Updated: 19 Feb 2020
Next update: 13 Mar 2020

The Consumer Price Index is used as a general measure of inflation. The Consumer Price Index describes the price development of goods and services purchased in Finland by households resident in Finland. The Consumer Price Index is calculated with a method in which the prices of different commodities are weighed together with their shares of consumption.

Consumer price indices that are reviewed at intervals of a fixed number of years are suitable for short-term examinations. The Cost-of-living Index is a long time series calculated from the latest Consumer Price Index and its development, therefore, follows the Consumer Price Index. Many rents, such as those on dwellings, business premises or land, are usually tied to the Cost-of-living Index.

Along with economic growth, the unemployment trend and the fiscal balance, inflation has a key impact on economic conditions in Finland. High and volatile inflation is detrimental to the economy, consumers and businesses. An effort is made to stabilise the development of inflation, because instability of inflation causes market uncertainty and inefficiency, and adversely affects the planning of investments and savings. The effects of inflation are reflected in ordinary consumers’ purchasing behaviour and purchasing power, and also in companies’ willingness to invest.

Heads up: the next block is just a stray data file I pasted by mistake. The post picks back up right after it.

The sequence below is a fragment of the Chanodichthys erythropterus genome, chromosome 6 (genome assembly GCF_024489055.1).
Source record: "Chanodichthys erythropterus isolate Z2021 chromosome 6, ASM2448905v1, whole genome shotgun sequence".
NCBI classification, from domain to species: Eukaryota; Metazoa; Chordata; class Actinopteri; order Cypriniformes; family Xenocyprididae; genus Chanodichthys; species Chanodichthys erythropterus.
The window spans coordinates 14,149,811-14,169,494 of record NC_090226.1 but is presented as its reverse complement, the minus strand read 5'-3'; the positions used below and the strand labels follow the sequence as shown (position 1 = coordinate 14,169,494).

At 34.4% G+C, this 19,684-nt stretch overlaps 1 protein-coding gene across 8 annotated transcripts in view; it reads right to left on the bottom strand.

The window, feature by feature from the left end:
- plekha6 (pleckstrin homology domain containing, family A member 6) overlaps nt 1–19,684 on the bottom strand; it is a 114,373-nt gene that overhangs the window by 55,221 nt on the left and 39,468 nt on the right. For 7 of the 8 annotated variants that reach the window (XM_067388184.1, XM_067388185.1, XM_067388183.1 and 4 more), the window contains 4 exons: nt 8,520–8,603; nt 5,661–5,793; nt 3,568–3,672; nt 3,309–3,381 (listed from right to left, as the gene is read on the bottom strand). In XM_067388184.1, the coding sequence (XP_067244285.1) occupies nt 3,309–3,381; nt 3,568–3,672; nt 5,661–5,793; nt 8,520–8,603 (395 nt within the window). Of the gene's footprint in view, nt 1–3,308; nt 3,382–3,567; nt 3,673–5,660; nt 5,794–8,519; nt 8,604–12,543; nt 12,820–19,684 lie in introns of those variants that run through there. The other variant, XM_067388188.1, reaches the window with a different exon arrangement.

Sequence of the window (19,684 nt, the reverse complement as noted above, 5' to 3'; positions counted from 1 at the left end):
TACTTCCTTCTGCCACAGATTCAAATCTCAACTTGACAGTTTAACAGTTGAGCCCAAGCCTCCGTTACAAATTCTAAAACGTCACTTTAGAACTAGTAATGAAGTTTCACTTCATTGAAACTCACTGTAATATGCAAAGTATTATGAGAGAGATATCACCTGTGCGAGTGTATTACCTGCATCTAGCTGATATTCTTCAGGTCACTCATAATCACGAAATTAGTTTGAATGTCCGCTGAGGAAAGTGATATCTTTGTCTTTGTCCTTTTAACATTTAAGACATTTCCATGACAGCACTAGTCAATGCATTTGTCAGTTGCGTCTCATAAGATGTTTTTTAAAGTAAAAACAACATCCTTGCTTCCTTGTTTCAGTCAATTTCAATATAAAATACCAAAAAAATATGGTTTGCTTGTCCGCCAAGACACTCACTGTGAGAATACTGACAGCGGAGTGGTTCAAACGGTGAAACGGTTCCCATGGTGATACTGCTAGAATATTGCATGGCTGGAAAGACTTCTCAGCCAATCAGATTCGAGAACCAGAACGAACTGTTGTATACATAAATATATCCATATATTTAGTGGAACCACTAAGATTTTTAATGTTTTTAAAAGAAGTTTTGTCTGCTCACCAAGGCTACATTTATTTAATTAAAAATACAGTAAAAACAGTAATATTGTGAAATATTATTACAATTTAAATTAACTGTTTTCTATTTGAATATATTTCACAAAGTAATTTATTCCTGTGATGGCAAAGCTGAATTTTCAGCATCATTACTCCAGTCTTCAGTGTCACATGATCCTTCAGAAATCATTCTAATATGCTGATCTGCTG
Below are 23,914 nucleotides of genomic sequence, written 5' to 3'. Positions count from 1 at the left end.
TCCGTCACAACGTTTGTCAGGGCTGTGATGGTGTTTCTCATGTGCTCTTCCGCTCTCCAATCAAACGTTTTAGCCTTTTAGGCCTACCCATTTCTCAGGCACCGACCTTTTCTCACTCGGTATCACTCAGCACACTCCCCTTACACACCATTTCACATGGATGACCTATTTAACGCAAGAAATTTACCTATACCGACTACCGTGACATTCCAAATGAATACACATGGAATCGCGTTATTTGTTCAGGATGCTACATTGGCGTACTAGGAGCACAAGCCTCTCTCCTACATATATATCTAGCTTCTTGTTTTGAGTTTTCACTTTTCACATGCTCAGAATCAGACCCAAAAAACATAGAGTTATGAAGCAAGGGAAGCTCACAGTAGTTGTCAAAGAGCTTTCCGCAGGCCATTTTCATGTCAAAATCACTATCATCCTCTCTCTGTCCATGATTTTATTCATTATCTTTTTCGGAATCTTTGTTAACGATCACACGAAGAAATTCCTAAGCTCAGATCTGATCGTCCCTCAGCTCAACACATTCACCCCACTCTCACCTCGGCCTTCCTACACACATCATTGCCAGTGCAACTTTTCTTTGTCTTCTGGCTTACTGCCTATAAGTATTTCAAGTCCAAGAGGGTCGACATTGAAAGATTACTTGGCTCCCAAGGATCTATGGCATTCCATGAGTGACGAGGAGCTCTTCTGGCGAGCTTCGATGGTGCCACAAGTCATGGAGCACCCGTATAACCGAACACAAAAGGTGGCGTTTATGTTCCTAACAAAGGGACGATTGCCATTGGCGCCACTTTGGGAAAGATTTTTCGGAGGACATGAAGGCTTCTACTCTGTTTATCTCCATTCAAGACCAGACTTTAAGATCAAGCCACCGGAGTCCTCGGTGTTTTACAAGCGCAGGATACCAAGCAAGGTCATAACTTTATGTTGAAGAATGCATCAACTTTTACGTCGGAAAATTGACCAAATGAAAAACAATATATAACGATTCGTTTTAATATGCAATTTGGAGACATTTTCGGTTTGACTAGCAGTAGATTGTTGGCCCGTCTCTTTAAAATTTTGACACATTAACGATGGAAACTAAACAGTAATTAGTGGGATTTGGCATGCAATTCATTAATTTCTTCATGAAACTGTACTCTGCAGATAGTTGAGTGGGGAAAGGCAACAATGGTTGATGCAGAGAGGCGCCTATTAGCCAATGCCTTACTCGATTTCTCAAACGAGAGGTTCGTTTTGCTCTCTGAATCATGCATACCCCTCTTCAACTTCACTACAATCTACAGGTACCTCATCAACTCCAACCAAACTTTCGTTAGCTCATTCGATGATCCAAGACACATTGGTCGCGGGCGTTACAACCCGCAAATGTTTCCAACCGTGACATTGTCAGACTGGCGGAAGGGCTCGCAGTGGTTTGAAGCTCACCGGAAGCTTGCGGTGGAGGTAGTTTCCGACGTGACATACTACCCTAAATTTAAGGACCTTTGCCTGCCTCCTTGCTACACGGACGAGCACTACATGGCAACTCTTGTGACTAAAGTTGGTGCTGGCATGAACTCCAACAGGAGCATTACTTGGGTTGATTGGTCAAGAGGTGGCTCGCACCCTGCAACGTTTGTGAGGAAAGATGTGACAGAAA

Inflation 1.0 per cent in January

The year-on-year change in consumer prices calculated by Statistics Finland was 1.0 per cent in January. In December, inflation stood at 0,9 per cent. The commodity basket for the Consumer Price Index and the weight structure were updated at the beginning of January. Mens and womens sports shirts were added to the commodity basket. In addition, the usage of total data was expanded with fresh products, soft and alcoholic drinks, cleaning and maintenance products and personal hygiene products.

Consumer prices were raised most in January by increases in the prices of petrol, cigars, vegetables and electricity from one year ago. The rising of consumer prices from one year back was curbed most by reductions in the prices of package international holidays within the EU, average interest rate on housing loans, mobile phones and televisions. From December to January, the month-on-month change of consumer prices was -0.3 per cent, which was caused by lower prices of seasonal clothing and international flights.

Statistical release